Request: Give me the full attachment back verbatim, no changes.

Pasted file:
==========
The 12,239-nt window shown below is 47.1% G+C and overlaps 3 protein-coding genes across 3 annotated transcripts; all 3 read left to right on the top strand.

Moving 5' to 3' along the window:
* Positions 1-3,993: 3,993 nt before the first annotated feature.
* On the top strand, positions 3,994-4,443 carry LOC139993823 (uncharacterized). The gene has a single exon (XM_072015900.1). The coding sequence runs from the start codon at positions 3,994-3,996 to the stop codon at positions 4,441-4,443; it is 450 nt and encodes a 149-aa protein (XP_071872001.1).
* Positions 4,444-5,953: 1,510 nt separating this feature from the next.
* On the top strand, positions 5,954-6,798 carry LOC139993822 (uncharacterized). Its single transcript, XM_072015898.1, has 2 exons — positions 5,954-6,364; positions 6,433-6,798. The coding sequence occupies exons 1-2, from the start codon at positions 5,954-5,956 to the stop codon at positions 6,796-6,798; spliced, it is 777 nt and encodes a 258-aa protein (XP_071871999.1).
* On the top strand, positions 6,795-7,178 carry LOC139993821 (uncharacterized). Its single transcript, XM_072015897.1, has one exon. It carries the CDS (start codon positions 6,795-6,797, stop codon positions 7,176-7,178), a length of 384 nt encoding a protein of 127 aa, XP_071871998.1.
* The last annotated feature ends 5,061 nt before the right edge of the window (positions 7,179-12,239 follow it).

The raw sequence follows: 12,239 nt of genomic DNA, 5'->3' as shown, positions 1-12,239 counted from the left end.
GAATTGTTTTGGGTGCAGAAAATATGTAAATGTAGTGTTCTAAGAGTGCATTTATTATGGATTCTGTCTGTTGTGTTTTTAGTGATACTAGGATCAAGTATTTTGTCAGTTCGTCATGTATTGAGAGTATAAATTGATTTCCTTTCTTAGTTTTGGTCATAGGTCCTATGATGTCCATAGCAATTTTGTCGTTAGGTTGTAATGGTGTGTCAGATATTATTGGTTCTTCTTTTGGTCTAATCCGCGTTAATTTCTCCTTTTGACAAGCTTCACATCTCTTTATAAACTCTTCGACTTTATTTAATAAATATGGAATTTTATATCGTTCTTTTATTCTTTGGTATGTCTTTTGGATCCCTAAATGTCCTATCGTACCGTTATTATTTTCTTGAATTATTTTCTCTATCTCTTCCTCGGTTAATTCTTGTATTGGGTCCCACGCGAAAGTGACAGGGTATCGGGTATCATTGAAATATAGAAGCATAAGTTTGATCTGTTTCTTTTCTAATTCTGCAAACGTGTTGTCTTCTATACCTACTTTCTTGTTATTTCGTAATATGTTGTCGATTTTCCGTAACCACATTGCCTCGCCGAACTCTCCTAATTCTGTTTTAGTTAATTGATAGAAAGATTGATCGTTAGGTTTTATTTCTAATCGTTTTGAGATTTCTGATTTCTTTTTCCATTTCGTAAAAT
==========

The 12,239-nt window shown below is 47.1% G+C and overlaps 3 protein-coding genes across 3 annotated transcripts; all 3 read left to right on the top strand.

Moving 5' to 3' along the window:
* Positions 1-3,993: 3,993 nt before the first annotated feature.
* On the top strand, positions 3,994-4,443 carry LOC139993823 (uncharacterized). The gene has a single exon (XM_072015900.1). The coding sequence runs from the start codon at positions 3,994-3,996 to the stop codon at positions 4,441-4,443; it is 450 nt and encodes a 149-aa protein (XP_071872001.1).
* Positions 4,444-5,953: 1,510 nt separating this feature from the next.
* On the top strand, positions 5,954-6,798 carry LOC139993822 (uncharacterized). Its single transcript, XM_072015898.1, has 2 exons — positions 5,954-6,364; positions 6,433-6,798. The coding sequence occupies exons 1-2, from the start codon at positions 5,954-5,956 to the stop codon at positions 6,796-6,798; spliced, it is 777 nt and encodes a 258-aa protein (XP_071871999.1).
* On the top strand, positions 6,795-7,178 carry LOC139993821 (uncharacterized). Its single transcript, XM_072015897.1, has one exon. It carries the CDS (start codon positions 6,795-6,797, stop codon positions 7,176-7,178), a length of 384 nt encoding a protein of 127 aa, XP_071871998.1.
* The last annotated feature ends 5,061 nt before the right edge of the window (positions 7,179-12,239 follow it).

The raw sequence follows: 12,239 nt of genomic DNA, 5'->3' as shown, positions 1-12,239 counted from the left end.
GAATTGTTTTGGGTGCAGAAAATATGTAAATGTAGTGTTCTAAGAGTGCATTTATTATGGATTCTGTCTGTTGTGTTTTTAGTGATACTAGGATCAAGTATTTTGTCAGTTCGTCATGTATTGAGAGTATAAATTGATTTCCTTTCTTAGTTTTGGTCATAGGTCCTATGATGTCCATAGCAATTTTGTCGTTAGGTTGTAATGGTGTGTCAGATATTATTGGTTCTTCTTTTGGTCTAATCCGCGTTAATTTCTCCTTTTGACAAGCTTCACATCTCTTTATAAACTCTTCGACTTTATTTAATAAATATGGAATTTTATATCGTTCTTTTATTCTTTGGTATGTCTTTTGGATCCCTAAATGTCCTATCGTACCGTTATTATTTTCTTGAATTATTTTCTCTATCTCTTCCTCGGTTAATTCTTGTATTGGGTCCCACGCGAAAGTGACAGGGTATCGGGTATCATTGAAATATAGAAGCATAAGTTTGATCTGTTTCTTTTCTAATTCTGCAAACGTGTTGTCTTCTATACCTACTTTCTTGTTATTTCGTAATATGTTGTCGATTTTCCGTAACCACATTGCCTCGCCGAACTCTCCTAATTCTGTTTTAGTTAATTGATAGAAAGATTGATCGTTAGGTTTTATTTCTAATCGTTTTGAGATTTCTGATTTCTTTTTCCATTTCGTAAAAT